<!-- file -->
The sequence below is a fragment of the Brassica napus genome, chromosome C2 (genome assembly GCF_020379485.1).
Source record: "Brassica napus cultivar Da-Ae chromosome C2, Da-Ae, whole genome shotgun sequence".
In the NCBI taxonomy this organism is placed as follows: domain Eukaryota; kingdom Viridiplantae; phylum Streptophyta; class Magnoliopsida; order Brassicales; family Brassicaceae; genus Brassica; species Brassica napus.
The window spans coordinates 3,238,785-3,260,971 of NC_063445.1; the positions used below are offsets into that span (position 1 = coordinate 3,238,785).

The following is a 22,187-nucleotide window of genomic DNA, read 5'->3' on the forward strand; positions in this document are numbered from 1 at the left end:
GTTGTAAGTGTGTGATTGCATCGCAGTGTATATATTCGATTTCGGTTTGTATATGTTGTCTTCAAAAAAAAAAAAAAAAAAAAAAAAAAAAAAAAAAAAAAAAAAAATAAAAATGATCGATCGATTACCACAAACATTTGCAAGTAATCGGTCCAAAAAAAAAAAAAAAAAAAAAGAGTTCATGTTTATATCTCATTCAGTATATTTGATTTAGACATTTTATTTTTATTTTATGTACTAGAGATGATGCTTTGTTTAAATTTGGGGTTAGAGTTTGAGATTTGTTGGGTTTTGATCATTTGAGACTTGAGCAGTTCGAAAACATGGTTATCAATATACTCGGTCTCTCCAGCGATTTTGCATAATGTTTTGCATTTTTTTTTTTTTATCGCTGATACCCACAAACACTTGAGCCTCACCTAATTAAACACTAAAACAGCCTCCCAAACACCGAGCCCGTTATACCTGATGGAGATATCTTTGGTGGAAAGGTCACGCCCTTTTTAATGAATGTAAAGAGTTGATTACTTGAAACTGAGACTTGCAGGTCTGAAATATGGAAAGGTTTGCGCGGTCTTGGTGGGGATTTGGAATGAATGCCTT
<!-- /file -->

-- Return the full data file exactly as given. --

The sequence below is a fragment of the Brassica napus genome, chromosome C2 (genome assembly GCF_020379485.1).
Source record: "Brassica napus cultivar Da-Ae chromosome C2, Da-Ae, whole genome shotgun sequence".
In the NCBI taxonomy this organism is placed as follows: domain Eukaryota; kingdom Viridiplantae; phylum Streptophyta; class Magnoliopsida; order Brassicales; family Brassicaceae; genus Brassica; species Brassica napus.
The window spans coordinates 3,238,785-3,260,971 of NC_063445.1; the positions used below are offsets into that span (position 1 = coordinate 3,238,785).

The following is a 22,187-nucleotide window of genomic DNA, read 5'->3' on the forward strand; positions in this document are numbered from 1 at the left end:
GTTGTAAGTGTGTGATTGCATCGCAGTGTATATATTCGATTTCGGTTTGTATATGTTGTCTTCAAAAAAAAAAAAAAAAAAAAAAAAAAAAAAAAAAAAAAAAAAAATAAAAATGATCGATCGATTACCACAAACATTTGCAAGTAATCGGTCCAAAAAAAAAAAAAAAAAAAAAGAGTTCATGTTTATATCTCATTCAGTATATTTGATTTAGACATTTTATTTTTATTTTATGTACTAGAGATGATGCTTTGTTTAAATTTGGGGTTAGAGTTTGAGATTTGTTGGGTTTTGATCATTTGAGACTTGAGCAGTTCGAAAACATGGTTATCAATATACTCGGTCTCTCCAGCGATTTTGCATAATGTTTTGCATTTTTTTTTTTTTATCGCTGATACCCACAAACACTTGAGCCTCACCTAATTAAACACTAAAACAGCCTCCCAAACACCGAGCCCGTTATACCTGATGGAGATATCTTTGGTGGAAAGGTCACGCCCTTTTTAATGAATGTAAAGAGTTGATTACTTGAAACTGAGACTTGCAGGTCTGAAATATGGAAAGGTTTGCGCGGTCTTGGTGGGGATTTGGAATGAATGCCTT